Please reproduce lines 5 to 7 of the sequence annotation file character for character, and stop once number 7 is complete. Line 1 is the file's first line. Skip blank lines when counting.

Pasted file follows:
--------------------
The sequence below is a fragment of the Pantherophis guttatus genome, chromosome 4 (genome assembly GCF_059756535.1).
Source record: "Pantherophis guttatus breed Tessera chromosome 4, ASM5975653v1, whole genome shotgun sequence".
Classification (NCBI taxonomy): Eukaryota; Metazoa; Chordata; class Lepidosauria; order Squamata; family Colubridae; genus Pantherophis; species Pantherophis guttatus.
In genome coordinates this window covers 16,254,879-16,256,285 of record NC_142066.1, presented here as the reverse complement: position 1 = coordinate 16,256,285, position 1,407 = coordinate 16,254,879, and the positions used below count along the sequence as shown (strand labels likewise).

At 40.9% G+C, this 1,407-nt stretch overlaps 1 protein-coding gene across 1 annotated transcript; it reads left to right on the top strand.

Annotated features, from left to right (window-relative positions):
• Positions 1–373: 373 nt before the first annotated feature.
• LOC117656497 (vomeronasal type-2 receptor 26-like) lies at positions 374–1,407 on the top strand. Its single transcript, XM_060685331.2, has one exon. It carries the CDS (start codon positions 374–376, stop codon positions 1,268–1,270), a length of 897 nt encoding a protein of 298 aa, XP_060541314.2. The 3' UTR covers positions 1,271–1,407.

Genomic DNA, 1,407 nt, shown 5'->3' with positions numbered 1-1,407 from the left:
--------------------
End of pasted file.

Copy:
At 40.9% G+C, this 1,407-nt stretch overlaps 1 protein-coding gene across 1 annotated transcript; it reads left to right on the top strand.

Annotated features, from left to right (window-relative positions):
• Positions 1–373: 373 nt before the first annotated feature.